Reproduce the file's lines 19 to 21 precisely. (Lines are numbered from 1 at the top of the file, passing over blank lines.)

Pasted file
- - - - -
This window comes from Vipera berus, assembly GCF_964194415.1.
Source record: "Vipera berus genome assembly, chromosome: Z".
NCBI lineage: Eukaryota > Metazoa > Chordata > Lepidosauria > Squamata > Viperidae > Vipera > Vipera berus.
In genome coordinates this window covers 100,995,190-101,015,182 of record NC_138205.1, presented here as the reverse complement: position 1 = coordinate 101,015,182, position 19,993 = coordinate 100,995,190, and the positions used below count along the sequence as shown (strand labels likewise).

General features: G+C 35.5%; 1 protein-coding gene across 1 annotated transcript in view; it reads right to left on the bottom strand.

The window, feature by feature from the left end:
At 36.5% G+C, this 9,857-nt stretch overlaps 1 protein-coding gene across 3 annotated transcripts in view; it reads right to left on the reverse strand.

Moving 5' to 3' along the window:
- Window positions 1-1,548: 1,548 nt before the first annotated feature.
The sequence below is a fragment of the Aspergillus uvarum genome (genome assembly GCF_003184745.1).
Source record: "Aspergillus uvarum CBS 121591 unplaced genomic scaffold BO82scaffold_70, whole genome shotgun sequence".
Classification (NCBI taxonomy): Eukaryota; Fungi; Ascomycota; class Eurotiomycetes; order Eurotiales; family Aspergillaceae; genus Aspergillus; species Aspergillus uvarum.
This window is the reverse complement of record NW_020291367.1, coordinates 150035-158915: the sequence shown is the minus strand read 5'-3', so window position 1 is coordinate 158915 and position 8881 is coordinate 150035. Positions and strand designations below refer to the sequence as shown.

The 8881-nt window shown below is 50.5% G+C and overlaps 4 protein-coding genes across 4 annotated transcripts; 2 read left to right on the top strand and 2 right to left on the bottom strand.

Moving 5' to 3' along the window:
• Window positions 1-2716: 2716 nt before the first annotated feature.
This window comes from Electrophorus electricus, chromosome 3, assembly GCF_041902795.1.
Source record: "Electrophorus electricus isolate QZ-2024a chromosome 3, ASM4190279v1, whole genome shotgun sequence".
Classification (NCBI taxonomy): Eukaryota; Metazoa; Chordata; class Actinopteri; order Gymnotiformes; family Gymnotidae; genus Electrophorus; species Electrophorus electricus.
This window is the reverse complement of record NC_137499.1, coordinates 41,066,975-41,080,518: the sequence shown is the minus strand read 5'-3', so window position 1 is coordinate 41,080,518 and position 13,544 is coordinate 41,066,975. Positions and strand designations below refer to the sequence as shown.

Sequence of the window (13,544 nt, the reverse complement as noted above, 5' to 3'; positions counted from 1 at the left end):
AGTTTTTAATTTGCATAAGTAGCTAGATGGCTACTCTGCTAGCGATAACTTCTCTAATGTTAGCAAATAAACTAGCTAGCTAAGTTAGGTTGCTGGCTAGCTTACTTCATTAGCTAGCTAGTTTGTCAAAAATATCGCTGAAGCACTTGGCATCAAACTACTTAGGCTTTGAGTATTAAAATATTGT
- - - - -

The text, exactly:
Classification (NCBI taxonomy): Eukaryota; Metazoa; Chordata; class Actinopteri; order Gymnotiformes; family Gymnotidae; genus Electrophorus; species Electrophorus electricus.
This window is the reverse complement of record NC_137499.1, coordinates 41,066,975-41,080,518: the sequence shown is the minus strand read 5'-3', so window position 1 is coordinate 41,080,518 and position 13,544 is coordinate 41,066,975. Positions and strand designations below refer to the sequence as shown.

Sequence of the window (13,544 nt, the reverse complement as noted above, 5' to 3'; positions counted from 1 at the left end):